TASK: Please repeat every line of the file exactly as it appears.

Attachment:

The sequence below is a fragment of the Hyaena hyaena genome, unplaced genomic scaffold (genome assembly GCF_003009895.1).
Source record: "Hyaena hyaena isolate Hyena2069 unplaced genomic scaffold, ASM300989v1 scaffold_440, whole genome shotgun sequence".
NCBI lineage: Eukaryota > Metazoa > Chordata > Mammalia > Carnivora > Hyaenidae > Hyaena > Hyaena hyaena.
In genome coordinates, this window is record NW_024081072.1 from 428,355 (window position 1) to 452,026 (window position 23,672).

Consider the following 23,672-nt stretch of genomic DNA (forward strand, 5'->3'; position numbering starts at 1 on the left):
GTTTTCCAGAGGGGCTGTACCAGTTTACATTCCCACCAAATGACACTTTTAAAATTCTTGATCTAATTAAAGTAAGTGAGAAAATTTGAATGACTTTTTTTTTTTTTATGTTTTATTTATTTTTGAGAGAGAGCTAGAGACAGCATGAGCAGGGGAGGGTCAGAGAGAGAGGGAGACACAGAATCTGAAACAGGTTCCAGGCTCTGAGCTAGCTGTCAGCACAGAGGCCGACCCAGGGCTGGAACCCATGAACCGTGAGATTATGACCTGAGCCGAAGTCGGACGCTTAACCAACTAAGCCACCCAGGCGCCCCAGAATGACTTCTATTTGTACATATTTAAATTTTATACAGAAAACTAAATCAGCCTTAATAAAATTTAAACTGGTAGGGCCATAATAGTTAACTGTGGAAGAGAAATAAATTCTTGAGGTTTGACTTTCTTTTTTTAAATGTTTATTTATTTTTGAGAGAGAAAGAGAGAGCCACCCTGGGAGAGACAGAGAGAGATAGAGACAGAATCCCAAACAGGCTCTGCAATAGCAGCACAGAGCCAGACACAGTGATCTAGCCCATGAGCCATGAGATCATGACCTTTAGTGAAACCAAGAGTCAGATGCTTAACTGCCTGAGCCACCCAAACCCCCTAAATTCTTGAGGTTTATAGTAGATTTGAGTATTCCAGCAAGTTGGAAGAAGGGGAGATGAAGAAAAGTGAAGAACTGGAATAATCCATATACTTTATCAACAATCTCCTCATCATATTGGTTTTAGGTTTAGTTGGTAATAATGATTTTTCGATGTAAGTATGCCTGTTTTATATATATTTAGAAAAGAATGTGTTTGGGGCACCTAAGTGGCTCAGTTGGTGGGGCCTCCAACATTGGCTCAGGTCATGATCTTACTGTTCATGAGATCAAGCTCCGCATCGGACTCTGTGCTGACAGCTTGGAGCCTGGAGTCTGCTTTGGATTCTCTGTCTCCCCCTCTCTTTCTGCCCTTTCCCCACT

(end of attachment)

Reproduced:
The sequence below is a fragment of the Hyaena hyaena genome, unplaced genomic scaffold (genome assembly GCF_003009895.1).
Source record: "Hyaena hyaena isolate Hyena2069 unplaced genomic scaffold, ASM300989v1 scaffold_440, whole genome shotgun sequence".
NCBI lineage: Eukaryota > Metazoa > Chordata > Mammalia > Carnivora > Hyaenidae > Hyaena > Hyaena hyaena.
In genome coordinates, this window is record NW_024081072.1 from 428,355 (window position 1) to 452,026 (window position 23,672).

Consider the following 23,672-nt stretch of genomic DNA (forward strand, 5'->3'; position numbering starts at 1 on the left):
GTTTTCCAGAGGGGCTGTACCAGTTTACATTCCCACCAAATGACACTTTTAAAATTCTTGATCTAATTAAAGTAAGTGAGAAAATTTGAATGACTTTTTTTTTTTTTATGTTTTATTTATTTTTGAGAGAGAGCTAGAGACAGCATGAGCAGGGGAGGGTCAGAGAGAGAGGGAGACACAGAATCTGAAACAGGTTCCAGGCTCTGAGCTAGCTGTCAGCACAGAGGCCGACCCAGGGCTGGAACCCATGAACCGTGAGATTATGACCTGAGCCGAAGTCGGACGCTTAACCAACTAAGCCACCCAGGCGCCCCAGAATGACTTCTATTTGTACATATTTAAATTTTATACAGAAAACTAAATCAGCCTTAATAAAATTTAAACTGGTAGGGCCATAATAGTTAACTGTGGAAGAGAAATAAATTCTTGAGGTTTGACTTTCTTTTTTTAAATGTTTATTTATTTTTGAGAGAGAAAGAGAGAGCCACCCTGGGAGAGACAGAGAGAGATAGAGACAGAATCCCAAACAGGCTCTGCAATAGCAGCACAGAGCCAGACACAGTGATCTAGCCCATGAGCCATGAGATCATGACCTTTAGTGAAACCAAGAGTCAGATGCTTAACTGCCTGAGCCACCCAAACCCCCTAAATTCTTGAGGTTTATAGTAGATTTGAGTATTCCAGCAAGTTGGAAGAAGGGGAGATGAAGAAAAGTGAAGAACTGGAATAATCCATATACTTTATCAACAATCTCCTCATCATATTGGTTTTAGGTTTAGTTGGTAATAATGATTTTTCGATGTAAGTATGCCTGTTTTATATATATTTAGAAAAGAATGTGTTTGGGGCACCTAAGTGGCTCAGTTGGTGGGGCCTCCAACATTGGCTCAGGTCATGATCTTACTGTTCATGAGATCAAGCTCCGCATCGGACTCTGTGCTGACAGCTTGGAGCCTGGAGTCTGCTTTGGATTCTCTGTCTCCCCCTCTCTTTCTGCCCTTTCCCCACT